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Sounds like a server/hard disk issue - rather than a database issue.

Databases are designed to be resilient, reboots should only affect data going in at the second.

Even a reboot (done remotely I presume) should commit all data, and close everything before restarting. 

...

I presume its running a Linux server, running XFS or something like that? God I hope the site is not running on a Windows server ;)

 



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shams said:

Sounds like a server/hard disk issue - rather than a database issue.

Databases are designed to be resilient, reboots should only affect data going in at the second.

Even a reboot (done remotely I presume) should commit all data, and close everything before restarting.

...

I presume its running a Linux server, running XFS or something like that? God I hope the site is not running on a Windows server ;)

 


Even though I agree with your general points, I'd find it very surprising if several days worth of data were lost due to disk issues.

 



My Mario Kart Wii friend code: 2707-1866-0957

there's nowt wrong with a windows server as longf as your using at least sql server 2005. we run a 50gb database with a 15 min incremental backup for reporting services at work that support a web site that takes around 40 grand a day and 250 in house connections, never had a problem (well thats not strictly ture, we've had a couple but nothing major).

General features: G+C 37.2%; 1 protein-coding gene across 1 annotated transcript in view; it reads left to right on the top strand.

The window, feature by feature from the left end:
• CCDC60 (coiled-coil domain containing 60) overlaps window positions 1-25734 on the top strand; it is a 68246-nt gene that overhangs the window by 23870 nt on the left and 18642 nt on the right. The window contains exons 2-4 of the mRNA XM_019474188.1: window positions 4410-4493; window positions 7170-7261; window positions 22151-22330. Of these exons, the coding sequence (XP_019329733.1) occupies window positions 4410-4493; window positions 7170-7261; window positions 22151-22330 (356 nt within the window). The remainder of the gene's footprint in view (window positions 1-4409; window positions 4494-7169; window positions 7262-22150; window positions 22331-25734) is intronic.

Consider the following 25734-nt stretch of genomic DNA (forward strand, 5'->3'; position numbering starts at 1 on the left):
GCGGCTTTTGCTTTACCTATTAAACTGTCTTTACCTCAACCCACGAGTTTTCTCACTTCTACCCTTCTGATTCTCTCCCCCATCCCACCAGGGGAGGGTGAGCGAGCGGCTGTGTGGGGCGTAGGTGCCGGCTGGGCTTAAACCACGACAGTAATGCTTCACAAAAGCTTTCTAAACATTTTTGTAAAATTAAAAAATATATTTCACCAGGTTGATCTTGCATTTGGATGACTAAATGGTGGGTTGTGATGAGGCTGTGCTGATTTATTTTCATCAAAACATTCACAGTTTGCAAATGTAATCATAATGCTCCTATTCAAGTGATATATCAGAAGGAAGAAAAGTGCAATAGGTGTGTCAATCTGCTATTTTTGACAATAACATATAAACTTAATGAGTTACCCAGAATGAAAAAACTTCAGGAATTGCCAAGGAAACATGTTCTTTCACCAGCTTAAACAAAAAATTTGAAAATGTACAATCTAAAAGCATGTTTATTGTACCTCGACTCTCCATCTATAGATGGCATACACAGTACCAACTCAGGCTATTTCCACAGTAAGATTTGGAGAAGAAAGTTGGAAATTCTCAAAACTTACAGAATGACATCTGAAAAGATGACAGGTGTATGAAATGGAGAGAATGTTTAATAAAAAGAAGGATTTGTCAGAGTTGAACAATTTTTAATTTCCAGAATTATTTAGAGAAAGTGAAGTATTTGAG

Anyway - Cant see it being the database to be honest, is it only 1 table thats getting corrupt or several, is those lost records causing any orphan recordsin the other tables?



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"With the DS, it's fair to say that Nintendo stepped out of the technical race and went for a feature differentiation with the touch screen, but I fear that it won't have a lasting impact beyond that of a gimmick - so the long-lasting appeal of the platform is at peril as a direct result of that." - Phil Harrison, Sony

other than that all I can think of that may possibly corrupt a table is duplicate primary keys or null values in the pkey field.



Those people that think they're perfect give a bad reputation to us who are... 

"With the DS, it's fair to say that Nintendo stepped out of the technical race and went for a feature differentiation with the touch screen, but I fear that it won't have a lasting impact beyond that of a gimmick - so the long-lasting appeal of the platform is at peril as a direct result of that." - Phil Harrison, Sony

NJ5 said:
shams said:

Sounds like a server/hard disk issue - rather than a database issue.

Databases are designed to be resilient, reboots should only affect data going in at the second.

Even a reboot (done remotely I presume) should commit all data, and close everything before restarting.

...

I presume its running a Linux server, running XFS or something like that? God I hope the site is not running on a Windows server ;)

 


Even though I agree with your general points, I'd find it very surprising if several days worth of data were lost due to disk issues.

 

Even if power was cut at the exact same time a commit is being made, the most that should happen is losing that commit. Basically the real question is is it the actual database that is corrupted (in other words, can MySQL simply not read it or read it wrongly) or the data corrupted (in other words, some of the data got changed, or breaks integrity constraints, or other things).